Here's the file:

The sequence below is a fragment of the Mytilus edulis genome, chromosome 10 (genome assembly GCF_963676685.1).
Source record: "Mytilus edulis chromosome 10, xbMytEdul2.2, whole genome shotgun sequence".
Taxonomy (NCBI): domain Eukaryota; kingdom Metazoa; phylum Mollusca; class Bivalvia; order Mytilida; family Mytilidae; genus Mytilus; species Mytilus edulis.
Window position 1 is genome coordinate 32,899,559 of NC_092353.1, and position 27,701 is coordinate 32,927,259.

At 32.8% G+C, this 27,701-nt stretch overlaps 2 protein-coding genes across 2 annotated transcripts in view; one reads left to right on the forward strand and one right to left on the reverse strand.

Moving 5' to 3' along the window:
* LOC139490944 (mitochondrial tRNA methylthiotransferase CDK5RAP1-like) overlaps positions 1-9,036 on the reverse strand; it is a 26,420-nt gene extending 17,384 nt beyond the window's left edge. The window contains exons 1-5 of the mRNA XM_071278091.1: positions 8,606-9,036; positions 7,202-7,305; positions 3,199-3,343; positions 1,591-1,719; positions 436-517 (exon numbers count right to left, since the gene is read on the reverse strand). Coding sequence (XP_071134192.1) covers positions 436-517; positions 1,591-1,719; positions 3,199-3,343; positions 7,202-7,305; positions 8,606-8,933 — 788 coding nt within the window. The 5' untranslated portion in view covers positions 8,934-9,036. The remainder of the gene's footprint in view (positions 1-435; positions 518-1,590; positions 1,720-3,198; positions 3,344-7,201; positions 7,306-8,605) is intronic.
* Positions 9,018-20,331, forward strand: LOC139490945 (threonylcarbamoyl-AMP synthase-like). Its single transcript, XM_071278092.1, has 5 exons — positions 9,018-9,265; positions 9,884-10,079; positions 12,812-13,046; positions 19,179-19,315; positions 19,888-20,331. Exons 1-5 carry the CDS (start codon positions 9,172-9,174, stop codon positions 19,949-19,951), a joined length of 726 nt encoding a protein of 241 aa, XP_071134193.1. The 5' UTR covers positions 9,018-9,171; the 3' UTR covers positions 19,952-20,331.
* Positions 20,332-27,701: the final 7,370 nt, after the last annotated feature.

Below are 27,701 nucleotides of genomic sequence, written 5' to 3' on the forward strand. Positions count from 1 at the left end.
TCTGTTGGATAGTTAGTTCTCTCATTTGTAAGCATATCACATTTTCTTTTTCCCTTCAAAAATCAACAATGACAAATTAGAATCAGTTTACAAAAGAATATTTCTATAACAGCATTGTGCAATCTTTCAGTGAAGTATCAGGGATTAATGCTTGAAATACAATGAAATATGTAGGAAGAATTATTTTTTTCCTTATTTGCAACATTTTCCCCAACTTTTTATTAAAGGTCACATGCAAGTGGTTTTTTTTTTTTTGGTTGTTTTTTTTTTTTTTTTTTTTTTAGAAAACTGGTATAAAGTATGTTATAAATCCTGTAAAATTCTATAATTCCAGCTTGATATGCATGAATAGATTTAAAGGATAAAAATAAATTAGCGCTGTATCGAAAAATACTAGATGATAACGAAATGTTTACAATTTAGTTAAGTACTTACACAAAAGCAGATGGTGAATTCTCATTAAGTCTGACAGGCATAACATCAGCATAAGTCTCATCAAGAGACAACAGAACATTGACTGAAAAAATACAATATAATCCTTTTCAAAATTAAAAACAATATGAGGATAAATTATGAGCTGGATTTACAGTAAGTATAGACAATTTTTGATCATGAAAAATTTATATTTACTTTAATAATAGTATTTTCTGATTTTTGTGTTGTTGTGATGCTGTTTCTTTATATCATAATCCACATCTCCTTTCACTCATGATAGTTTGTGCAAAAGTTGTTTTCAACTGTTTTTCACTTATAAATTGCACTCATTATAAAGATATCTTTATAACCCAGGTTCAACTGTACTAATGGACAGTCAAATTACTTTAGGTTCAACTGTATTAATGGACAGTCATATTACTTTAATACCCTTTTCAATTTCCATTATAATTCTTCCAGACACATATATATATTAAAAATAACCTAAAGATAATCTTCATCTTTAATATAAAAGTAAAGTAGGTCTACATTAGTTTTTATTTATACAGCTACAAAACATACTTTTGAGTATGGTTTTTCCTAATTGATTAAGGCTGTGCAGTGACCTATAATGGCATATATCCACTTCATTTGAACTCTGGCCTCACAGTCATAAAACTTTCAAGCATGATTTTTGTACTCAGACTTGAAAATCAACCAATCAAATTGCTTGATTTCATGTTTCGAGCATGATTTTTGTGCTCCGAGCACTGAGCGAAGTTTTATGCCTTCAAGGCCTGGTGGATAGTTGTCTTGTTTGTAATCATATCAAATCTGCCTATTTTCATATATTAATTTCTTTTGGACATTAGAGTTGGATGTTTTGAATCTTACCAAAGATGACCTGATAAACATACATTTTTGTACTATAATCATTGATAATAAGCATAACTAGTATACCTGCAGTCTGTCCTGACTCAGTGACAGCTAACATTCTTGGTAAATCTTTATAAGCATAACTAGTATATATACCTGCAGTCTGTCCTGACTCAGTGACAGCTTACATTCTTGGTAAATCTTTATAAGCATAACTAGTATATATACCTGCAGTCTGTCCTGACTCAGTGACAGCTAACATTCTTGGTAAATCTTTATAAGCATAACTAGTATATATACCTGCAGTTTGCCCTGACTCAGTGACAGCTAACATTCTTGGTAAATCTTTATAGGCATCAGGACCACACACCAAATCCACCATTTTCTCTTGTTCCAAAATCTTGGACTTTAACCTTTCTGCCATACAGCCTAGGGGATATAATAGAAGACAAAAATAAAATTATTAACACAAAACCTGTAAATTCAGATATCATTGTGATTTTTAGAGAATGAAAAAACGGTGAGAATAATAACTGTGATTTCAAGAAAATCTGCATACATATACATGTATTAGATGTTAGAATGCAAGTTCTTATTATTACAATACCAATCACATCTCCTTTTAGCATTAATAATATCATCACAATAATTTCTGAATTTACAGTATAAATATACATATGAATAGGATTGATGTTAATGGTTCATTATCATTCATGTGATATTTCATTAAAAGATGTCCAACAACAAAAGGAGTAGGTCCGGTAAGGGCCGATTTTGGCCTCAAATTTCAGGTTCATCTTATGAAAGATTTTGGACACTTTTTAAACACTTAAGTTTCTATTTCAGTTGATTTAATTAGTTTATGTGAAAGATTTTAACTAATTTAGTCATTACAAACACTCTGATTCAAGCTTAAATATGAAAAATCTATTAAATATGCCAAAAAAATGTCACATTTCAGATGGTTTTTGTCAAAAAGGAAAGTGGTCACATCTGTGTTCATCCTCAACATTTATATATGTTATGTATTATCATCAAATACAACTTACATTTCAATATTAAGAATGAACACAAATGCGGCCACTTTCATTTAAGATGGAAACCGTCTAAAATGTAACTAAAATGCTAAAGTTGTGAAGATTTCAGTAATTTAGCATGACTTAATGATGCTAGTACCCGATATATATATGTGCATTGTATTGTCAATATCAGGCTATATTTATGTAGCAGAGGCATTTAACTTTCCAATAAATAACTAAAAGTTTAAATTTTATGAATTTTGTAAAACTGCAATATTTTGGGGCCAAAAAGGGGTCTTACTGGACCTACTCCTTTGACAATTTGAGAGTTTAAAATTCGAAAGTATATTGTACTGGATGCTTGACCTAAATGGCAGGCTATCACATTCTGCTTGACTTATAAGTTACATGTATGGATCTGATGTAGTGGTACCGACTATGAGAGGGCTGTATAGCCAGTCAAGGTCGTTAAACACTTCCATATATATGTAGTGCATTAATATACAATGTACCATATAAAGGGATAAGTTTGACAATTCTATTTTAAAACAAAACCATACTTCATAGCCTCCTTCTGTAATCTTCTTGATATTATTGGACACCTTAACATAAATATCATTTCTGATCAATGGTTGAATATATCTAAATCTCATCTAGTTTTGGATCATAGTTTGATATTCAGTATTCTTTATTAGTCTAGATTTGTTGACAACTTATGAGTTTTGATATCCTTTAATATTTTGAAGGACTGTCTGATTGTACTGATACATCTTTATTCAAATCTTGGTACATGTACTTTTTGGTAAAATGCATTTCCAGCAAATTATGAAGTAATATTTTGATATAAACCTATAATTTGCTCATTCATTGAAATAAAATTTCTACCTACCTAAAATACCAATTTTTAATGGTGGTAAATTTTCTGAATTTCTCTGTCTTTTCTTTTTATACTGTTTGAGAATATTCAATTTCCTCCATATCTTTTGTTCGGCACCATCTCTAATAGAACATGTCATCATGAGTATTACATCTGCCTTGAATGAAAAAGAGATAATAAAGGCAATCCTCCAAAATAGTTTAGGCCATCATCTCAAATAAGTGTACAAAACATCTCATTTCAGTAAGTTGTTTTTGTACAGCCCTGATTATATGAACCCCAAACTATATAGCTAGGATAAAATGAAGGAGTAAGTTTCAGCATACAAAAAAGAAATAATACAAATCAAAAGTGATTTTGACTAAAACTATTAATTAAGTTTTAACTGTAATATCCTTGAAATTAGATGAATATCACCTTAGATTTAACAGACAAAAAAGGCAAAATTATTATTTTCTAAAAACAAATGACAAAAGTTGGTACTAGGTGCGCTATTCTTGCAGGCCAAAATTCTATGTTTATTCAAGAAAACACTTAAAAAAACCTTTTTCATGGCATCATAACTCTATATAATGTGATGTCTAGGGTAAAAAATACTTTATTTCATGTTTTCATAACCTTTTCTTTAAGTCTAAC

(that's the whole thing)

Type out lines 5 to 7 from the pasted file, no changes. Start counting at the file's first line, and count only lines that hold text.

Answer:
At 32.8% G+C, this 27,701-nt stretch overlaps 2 protein-coding genes across 2 annotated transcripts in view; one reads left to right on the forward strand and one right to left on the reverse strand.

Moving 5' to 3' along the window:
* LOC139490944 (mitochondrial tRNA methylthiotransferase CDK5RAP1-like) overlaps positions 1-9,036 on the reverse strand; it is a 26,420-nt gene extending 17,384 nt beyond the window's left edge. The window contains exons 1-5 of the mRNA XM_071278091.1: positions 8,606-9,036; positions 7,202-7,305; positions 3,199-3,343; positions 1,591-1,719; positions 436-517 (exon numbers count right to left, since the gene is read on the reverse strand). Coding sequence (XP_071134192.1) covers positions 436-517; positions 1,591-1,719; positions 3,199-3,343; positions 7,202-7,305; positions 8,606-8,933 — 788 coding nt within the window. The 5' untranslated portion in view covers positions 8,934-9,036. The remainder of the gene's footprint in view (positions 1-435; positions 518-1,590; positions 1,720-3,198; positions 3,344-7,201; positions 7,306-8,605) is intronic.